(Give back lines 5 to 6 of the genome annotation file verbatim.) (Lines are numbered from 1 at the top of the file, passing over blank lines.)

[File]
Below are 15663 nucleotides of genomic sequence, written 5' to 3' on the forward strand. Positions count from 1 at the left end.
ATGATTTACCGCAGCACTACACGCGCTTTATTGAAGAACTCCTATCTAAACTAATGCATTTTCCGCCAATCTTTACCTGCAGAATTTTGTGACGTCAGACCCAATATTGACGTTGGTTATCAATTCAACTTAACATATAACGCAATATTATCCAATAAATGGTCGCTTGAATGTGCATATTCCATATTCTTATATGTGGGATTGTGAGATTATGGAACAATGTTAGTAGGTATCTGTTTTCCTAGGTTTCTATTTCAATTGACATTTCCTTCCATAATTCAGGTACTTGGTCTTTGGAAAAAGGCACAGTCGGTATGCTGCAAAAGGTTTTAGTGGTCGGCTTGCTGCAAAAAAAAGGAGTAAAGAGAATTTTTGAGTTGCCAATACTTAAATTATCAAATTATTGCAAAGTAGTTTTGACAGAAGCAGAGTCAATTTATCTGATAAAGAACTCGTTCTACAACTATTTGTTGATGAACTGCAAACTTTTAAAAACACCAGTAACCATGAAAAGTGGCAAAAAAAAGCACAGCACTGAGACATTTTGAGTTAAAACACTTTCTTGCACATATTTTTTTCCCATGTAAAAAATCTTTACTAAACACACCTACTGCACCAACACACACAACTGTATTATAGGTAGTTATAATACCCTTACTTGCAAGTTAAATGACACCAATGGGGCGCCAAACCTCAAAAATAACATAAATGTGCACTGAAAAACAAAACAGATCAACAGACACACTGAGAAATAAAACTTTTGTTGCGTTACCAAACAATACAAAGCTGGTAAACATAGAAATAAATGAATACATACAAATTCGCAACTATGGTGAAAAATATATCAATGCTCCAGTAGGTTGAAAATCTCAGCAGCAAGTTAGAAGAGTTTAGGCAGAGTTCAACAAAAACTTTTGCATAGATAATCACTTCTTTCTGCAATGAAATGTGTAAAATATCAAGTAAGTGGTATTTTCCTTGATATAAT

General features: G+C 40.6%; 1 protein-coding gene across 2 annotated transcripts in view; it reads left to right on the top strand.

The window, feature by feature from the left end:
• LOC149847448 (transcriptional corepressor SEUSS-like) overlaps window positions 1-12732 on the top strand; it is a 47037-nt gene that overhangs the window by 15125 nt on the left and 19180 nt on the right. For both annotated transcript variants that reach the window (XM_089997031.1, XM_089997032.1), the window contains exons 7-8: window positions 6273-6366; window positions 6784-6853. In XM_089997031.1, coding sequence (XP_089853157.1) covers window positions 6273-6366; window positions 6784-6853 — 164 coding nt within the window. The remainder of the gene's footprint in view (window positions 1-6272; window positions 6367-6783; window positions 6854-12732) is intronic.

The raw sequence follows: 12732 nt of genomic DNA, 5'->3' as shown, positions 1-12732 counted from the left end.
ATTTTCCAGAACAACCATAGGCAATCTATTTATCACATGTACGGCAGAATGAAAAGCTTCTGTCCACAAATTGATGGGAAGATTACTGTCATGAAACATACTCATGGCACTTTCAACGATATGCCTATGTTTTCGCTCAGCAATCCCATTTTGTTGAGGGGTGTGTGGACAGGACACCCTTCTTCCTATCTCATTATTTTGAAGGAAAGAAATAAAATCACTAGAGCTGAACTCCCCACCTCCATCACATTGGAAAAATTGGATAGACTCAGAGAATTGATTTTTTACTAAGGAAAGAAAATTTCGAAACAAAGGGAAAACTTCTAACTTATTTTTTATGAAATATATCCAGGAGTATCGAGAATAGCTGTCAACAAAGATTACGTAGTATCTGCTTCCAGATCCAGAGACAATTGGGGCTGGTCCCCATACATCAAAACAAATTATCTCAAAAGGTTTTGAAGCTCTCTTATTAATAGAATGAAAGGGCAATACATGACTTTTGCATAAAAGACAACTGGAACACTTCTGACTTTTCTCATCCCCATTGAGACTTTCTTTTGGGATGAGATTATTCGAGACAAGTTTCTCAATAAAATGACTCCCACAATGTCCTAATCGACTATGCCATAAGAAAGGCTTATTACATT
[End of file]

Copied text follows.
• LOC149847448 (transcriptional corepressor SEUSS-like) overlaps window positions 1-12732 on the top strand; it is a 47037-nt gene that overhangs the window by 15125 nt on the left and 19180 nt on the right. For both annotated transcript variants that reach the window (XM_089997031.1, XM_089997032.1), the window contains exons 7-8: window positions 6273-6366; window positions 6784-6853. In XM_089997031.1, coding sequence (XP_089853157.1) covers window positions 6273-6366; window positions 6784-6853 — 164 coding nt within the window. The remainder of the gene's footprint in view (window positions 1-6272; window positions 6367-6783; window positions 6854-12732) is intronic.

The raw sequence follows: 12732 nt of genomic DNA, 5'->3' as shown, positions 1-12732 counted from the left end.